Review by Deborah Frontiera
In Odin’s Eye: A Marquette Time Travel Novel, Tichelaar’s main character, John/Neill Vandelaare, wakes up with no memory of who he is or how he came to be in a bed in the home of the Allen family. The year is 1900, the place, Marquette, Michigan. He learns that he was found “in strange clothing” by people at the Huron Mountain Club, where he had apparently fallen over the edge of a cliff. As he gains strength, he finds some places and names familiar to him, but no one seems to recognize him. He has flashes of the present—cars, cell phones—without understanding them. He doesn’t mention these to the family he is staying with for fear they will think him insane, but wonders if he is a prophet, or if he is actually from the future. The family begins to call him “John”.
The author, who is extremely knowledgeable about Marquette history, weaves in many facts about the prominent families of the day through dialogue. “John’s” use of the words “cool” and “neat” elicit what he considers strange responses: ‘Cool? Are you cold? I think it’s warm in here.’ And ‘Neat? The whole house is clean.’ (Pg. 81) as a way of showing the many intricate details “John” must adjust to and wonder about. Such things made this reader realize how our culture changes over time. Hugh Allen and “John” begin to read Mark Twain’s time travel novel, A Connecticut Yankee in King Arthur’s Court, and ponder the possibilities of time travel. H.G. Wells is mentioned, too. Even here, the history is accurate. Other time travel works not yet written in 1900 are mentioned only in other chapters set in later times.
Hugh and his friend Howard Longyear (both of whom are historical people in Marquette) invite “John” on a canoe trip with them to join their families at the Huron Mountain Club, thinking perhaps returning to the place where “John” was found will trigger some memories. But a storm crops up on Lake Superior; the canoe is overturned, and Hugh is drowned. “John” manages to pull Howard back into the canoe and get to shore. A few weeks later, “John” returns to Mount Huron with Howard and a guide. They examine a dolmen there, rocks set upon one another in a pillar of sorts—supposedly placed there by Vikings (runes on it) or some ancient people. There, he finds his cell phone, picks it up, remembers everything, touches the doleman, and vanishes from sight!
John, now knowing he is Neil, wakes up in a hospital, back in 2021 Marquette. But his family doesn’t exist! He runs from the hospital to find Marquette is very different: the ore dock is gone, the Longyear Mansion is still there. He has no money; his phone is all but dead, his two best friends think he’s crazy when he tells them of time travel. His friends are completely different in personality as well. Neil’s parents do not own their house and its owner threatens Neill. Neil goes to the Peter White Library to research this new version of Marquette, where he reads Tyler Tichelaar’s book, My Marquette. (This reviewer found it amusing that the author wrote himself into his own book, like Kurt Vonnegut in Breakfast of Champions.) Neill learns that he changed history when he saved Howard from drowning. Since Howard didn’t die with Hugh, his parents remained in Marquette, not dismantling their mansion to move it back to Massachusetts. Because of that, Neill’s great-great-grandparents never met, so the next generation was not born … Other time travel adventures, such as Back to the Future, with their many warnings not to change anything because that creates an alternate reality, come into Neill’s mind. He is determined to return to 1900 and somehow “fix” things so he can have the correct version of 2021 back. The “new” version of Neill’s friend Derek agrees to help him, driving to the Huron Mountain Club (Neill had been working there for the summer when he first touched the doleman).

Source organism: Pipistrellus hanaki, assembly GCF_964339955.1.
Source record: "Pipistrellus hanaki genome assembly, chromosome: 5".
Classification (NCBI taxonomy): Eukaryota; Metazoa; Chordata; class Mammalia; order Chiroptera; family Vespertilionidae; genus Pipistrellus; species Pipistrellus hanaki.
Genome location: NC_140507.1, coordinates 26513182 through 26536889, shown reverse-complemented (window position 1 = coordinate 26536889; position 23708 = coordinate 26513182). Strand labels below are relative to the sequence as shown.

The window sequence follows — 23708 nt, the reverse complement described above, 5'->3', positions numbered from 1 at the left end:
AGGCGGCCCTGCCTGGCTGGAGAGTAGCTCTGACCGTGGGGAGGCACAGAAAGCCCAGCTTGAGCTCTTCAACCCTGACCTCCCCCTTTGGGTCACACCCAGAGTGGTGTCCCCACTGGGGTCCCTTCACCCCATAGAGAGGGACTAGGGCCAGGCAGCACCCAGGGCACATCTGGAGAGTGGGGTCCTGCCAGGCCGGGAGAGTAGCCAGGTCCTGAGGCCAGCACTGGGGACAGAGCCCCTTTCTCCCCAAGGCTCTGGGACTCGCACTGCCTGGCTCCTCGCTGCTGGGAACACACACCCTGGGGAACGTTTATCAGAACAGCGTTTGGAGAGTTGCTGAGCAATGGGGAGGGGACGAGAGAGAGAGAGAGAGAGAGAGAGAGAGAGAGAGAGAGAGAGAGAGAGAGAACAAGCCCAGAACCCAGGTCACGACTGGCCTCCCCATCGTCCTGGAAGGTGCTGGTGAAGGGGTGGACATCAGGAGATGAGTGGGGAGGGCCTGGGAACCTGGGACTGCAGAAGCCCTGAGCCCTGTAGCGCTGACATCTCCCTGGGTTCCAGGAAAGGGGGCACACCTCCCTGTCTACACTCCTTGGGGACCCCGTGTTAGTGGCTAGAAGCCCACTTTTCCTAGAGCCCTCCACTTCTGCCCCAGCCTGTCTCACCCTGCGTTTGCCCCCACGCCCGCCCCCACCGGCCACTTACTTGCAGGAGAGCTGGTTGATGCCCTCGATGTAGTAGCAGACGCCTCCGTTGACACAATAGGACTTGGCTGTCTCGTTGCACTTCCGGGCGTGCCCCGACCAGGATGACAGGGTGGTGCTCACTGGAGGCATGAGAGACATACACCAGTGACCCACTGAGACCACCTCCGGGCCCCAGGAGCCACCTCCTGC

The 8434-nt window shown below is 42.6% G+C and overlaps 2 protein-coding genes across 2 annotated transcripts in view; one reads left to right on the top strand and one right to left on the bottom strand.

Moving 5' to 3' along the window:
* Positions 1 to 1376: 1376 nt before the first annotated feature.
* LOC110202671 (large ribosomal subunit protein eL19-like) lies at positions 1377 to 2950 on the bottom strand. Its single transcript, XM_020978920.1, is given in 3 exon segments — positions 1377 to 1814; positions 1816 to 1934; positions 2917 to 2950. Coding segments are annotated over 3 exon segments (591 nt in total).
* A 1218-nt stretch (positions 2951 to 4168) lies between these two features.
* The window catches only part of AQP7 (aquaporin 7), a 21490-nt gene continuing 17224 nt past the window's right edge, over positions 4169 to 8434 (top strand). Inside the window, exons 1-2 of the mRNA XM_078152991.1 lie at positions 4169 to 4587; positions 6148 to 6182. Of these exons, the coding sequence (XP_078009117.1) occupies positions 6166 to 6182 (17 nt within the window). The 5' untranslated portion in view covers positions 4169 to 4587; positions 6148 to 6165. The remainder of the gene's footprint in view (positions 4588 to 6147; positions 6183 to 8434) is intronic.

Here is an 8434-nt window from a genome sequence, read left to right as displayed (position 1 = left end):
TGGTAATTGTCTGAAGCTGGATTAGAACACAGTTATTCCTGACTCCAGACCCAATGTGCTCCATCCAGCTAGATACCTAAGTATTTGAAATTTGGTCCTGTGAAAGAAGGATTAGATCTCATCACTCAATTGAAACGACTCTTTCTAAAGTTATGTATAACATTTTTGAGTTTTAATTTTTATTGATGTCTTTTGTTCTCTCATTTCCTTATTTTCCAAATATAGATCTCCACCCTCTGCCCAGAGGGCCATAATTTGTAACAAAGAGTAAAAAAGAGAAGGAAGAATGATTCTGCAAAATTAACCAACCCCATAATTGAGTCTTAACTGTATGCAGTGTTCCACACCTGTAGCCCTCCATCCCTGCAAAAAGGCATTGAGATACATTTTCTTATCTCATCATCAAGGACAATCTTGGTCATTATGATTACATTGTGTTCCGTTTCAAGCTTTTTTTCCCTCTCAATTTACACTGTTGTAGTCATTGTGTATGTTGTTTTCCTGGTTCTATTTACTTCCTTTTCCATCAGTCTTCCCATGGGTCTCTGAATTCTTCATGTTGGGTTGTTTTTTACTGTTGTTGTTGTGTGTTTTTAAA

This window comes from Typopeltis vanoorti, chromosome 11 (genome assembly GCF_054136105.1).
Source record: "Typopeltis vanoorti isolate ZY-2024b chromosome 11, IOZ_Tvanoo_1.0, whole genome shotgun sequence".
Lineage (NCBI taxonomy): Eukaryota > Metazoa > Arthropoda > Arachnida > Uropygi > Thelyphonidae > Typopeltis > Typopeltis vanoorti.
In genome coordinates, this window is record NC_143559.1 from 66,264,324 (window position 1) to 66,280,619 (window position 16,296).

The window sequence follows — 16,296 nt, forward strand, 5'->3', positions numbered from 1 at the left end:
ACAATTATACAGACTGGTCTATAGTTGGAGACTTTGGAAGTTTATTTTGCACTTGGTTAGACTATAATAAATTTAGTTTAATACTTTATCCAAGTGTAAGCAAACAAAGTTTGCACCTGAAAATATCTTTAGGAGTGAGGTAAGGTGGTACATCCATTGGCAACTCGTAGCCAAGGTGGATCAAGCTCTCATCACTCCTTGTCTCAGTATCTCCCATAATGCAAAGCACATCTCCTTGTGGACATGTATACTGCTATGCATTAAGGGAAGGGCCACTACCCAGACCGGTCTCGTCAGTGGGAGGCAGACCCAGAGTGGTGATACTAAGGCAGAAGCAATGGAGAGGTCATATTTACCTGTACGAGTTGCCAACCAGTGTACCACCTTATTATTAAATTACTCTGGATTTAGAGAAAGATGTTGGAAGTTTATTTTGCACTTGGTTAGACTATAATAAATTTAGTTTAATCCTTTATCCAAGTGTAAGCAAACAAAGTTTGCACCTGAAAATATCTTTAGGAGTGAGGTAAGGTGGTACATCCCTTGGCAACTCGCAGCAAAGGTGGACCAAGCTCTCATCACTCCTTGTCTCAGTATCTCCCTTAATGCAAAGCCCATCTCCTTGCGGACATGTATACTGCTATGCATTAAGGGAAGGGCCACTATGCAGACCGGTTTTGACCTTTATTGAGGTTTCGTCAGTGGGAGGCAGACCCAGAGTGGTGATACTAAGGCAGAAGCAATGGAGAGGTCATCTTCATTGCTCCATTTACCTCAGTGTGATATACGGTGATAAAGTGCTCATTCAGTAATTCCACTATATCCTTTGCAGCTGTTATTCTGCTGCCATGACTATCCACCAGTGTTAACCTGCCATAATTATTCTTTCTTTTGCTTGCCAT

Derek grabs Neill’s hand and is carried with him into a far-future version of Marquette, from which they must escape before managing to return to 1900 Marquette. How is Neill to explain to Howard that he was supposed to have died? What to do when the “new” version of Derek decides he’d rather stay in 1900? Plus, the “old” version of Neill’s friend Allison has come to 1900 and falls in love with Howard! Will Howard accept all this and help them find a way to return to Neill’s version of 2021 without him having to die? And will Howard have the courage to read his own future journal (which Neill “stole” from that far-future Marquette) to help them?
One of the best things about this novel is how time and history change all of us, even if we never travel through time. Each of Tichelaar’s characters changes in some way. Neill reflects on all this near the end of the novel, before he is even sure if he will ever see his own time again.
“Neill understood now that knowing more about the dates when his ancestors were born or where they came from or even their parents’ names were not the things that really mattered. What mattered was what he had inherited from them—and not the titles or castles, like the dream of being royal or connected famous people—but how he had inherited personality traits, beliefs, hopes, dreams, and mannerisms—those were his true inheritance that had make him part of a family chain—and God willing, someday he would help to continue it.” (pg. 379)
The complexities and problems of time travel continue to be explored by the author and his characters in what becomes a book most readers will not want to put down and will ponder long afterward. Book clubs will have an almost endless list of what-ifs and ethical situations to discuss. For those who have never read a time travel novel before, start with Odin’s Eye—it will make you think!
Odin’s Eye By Tyler Tichelaar
A Marquette Time Travel Novel
ISBN 979-8-9872692-1-3 Marquette Fiction.com 1202 Pine St., Marquette MI 49855, www.marquettefiction.com 2023, Ret. $24.95 paperback